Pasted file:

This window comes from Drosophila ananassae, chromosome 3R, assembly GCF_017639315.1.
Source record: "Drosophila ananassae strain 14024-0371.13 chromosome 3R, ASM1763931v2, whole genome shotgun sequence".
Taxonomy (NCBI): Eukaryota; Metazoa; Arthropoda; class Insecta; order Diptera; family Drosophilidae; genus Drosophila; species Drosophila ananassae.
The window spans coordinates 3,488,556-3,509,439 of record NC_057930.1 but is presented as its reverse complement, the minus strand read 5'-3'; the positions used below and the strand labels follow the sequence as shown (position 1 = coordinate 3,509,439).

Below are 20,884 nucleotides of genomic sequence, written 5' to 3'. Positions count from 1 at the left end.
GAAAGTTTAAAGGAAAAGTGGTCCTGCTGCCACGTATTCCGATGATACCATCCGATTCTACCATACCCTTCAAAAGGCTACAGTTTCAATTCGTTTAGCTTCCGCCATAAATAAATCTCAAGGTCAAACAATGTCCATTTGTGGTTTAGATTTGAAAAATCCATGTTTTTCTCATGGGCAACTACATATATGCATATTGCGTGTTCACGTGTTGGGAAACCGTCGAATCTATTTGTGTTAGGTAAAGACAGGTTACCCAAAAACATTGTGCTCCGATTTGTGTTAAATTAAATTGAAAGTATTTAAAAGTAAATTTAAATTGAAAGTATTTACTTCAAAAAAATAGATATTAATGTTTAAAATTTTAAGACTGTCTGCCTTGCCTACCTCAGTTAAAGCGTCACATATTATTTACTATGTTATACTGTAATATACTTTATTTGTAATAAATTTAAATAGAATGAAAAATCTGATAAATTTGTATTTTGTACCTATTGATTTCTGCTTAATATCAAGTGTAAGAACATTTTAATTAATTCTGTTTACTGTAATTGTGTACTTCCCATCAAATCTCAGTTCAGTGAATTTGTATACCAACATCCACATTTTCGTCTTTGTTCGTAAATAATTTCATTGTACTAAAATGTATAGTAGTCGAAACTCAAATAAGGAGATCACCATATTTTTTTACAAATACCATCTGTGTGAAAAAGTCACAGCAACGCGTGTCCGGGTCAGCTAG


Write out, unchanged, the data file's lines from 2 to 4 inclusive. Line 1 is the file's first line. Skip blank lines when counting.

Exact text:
Source record: "Drosophila ananassae strain 14024-0371.13 chromosome 3R, ASM1763931v2, whole genome shotgun sequence".
Taxonomy (NCBI): Eukaryota; Metazoa; Arthropoda; class Insecta; order Diptera; family Drosophilidae; genus Drosophila; species Drosophila ananassae.
The window spans coordinates 3,488,556-3,509,439 of record NC_057930.1 but is presented as its reverse complement, the minus strand read 5'-3'; the positions used below and the strand labels follow the sequence as shown (position 1 = coordinate 3,509,439).